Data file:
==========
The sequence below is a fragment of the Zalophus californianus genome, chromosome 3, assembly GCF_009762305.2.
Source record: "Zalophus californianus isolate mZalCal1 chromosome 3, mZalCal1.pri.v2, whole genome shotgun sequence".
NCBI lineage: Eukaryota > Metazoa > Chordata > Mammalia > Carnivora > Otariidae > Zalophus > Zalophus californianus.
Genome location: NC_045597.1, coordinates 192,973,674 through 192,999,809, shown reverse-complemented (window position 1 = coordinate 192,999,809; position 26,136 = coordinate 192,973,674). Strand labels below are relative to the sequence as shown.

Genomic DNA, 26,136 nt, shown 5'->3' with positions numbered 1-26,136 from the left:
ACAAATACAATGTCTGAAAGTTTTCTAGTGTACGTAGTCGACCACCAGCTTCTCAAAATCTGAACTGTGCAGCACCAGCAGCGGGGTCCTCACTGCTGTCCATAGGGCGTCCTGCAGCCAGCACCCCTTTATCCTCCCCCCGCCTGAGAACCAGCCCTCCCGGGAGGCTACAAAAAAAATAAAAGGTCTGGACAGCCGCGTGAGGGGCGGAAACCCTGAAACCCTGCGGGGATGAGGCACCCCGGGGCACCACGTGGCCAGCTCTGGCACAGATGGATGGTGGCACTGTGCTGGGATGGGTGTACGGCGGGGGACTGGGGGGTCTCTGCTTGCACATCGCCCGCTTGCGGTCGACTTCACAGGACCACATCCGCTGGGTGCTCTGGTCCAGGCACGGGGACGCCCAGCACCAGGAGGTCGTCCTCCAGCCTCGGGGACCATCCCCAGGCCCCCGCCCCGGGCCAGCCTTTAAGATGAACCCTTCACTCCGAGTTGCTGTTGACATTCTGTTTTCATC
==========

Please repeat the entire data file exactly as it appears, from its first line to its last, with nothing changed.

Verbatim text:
The sequence below is a fragment of the Zalophus californianus genome, chromosome 3, assembly GCF_009762305.2.
Source record: "Zalophus californianus isolate mZalCal1 chromosome 3, mZalCal1.pri.v2, whole genome shotgun sequence".
NCBI lineage: Eukaryota > Metazoa > Chordata > Mammalia > Carnivora > Otariidae > Zalophus > Zalophus californianus.
Genome location: NC_045597.1, coordinates 192,973,674 through 192,999,809, shown reverse-complemented (window position 1 = coordinate 192,999,809; position 26,136 = coordinate 192,973,674). Strand labels below are relative to the sequence as shown.

Genomic DNA, 26,136 nt, shown 5'->3' with positions numbered 1-26,136 from the left:
ACAAATACAATGTCTGAAAGTTTTCTAGTGTACGTAGTCGACCACCAGCTTCTCAAAATCTGAACTGTGCAGCACCAGCAGCGGGGTCCTCACTGCTGTCCATAGGGCGTCCTGCAGCCAGCACCCCTTTATCCTCCCCCCGCCTGAGAACCAGCCCTCCCGGGAGGCTACAAAAAAAATAAAAGGTCTGGACAGCCGCGTGAGGGGCGGAAACCCTGAAACCCTGCGGGGATGAGGCACCCCGGGGCACCACGTGGCCAGCTCTGGCACAGATGGATGGTGGCACTGTGCTGGGATGGGTGTACGGCGGGGGACTGGGGGGTCTCTGCTTGCACATCGCCCGCTTGCGGTCGACTTCACAGGACCACATCCGCTGGGTGCTCTGGTCCAGGCACGGGGACGCCCAGCACCAGGAGGTCGTCCTCCAGCCTCGGGGACCATCCCCAGGCCCCCGCCCCGGGCCAGCCTTTAAGATGAACCCTTCACTCCGAGTTGCTGTTGACATTCTGTTTTCATC